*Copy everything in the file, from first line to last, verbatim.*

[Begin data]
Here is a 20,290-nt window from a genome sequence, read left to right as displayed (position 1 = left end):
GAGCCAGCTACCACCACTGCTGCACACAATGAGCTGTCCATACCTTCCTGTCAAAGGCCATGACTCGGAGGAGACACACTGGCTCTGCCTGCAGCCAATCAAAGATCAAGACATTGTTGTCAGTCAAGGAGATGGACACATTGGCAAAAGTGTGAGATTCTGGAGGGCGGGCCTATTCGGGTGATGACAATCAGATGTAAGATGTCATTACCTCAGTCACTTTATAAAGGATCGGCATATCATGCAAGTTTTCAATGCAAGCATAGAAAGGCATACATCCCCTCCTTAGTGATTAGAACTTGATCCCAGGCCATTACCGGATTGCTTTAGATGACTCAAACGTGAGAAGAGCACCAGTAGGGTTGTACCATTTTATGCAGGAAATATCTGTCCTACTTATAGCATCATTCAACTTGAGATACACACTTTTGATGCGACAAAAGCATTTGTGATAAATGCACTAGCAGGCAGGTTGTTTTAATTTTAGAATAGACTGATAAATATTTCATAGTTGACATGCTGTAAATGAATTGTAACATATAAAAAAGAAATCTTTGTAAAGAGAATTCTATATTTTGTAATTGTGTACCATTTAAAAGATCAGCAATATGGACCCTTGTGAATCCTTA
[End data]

Here is a 20,290-nt window from a genome sequence, read left to right as displayed (position 1 = left end):
GAGCCAGCTACCACCACTGCTGCACACAATGAGCTGTCCATACCTTCCTGTCAAAGGCCATGACTCGGAGGAGACACACTGGCTCTGCCTGCAGCCAATCAAAGATCAAGACATTGTTGTCAGTCAAGGAGATGGACACATTGGCAAAAGTGTGAGATTCTGGAGGGCGGGCCTATTCGGGTGATGACAATCAGATGTAAGATGTCATTACCTCAGTCACTTTATAAAGGATCGGCATATCATGCAAGTTTTCAATGCAAGCATAGAAAGGCATACATCCCCTCCTTAGTGATTAGAACTTGATCCCAGGCCATTACCGGATTGCTTTAGATGACTCAAACGTGAGAAGAGCACCAGTAGGGTTGTACCATTTTATGCAGGAAATATCTGTCCTACTTATAGCATCATTCAACTTGAGATACACACTTTTGATGCGACAAAAGCATTTGTGATAAATGCACTAGCAGGCAGGTTGTTTTAATTTTAGAATAGACTGATAAATATTTCATAGTTGACATGCTGTAAATGAATTGTAACATATAAAAAAGAAATCTTTGTAAAGAGAATTCTATATTTTGTAATTGTGTACCATTTAAAAGATCAGCAATATGGACCCTTGTGAATCCTTA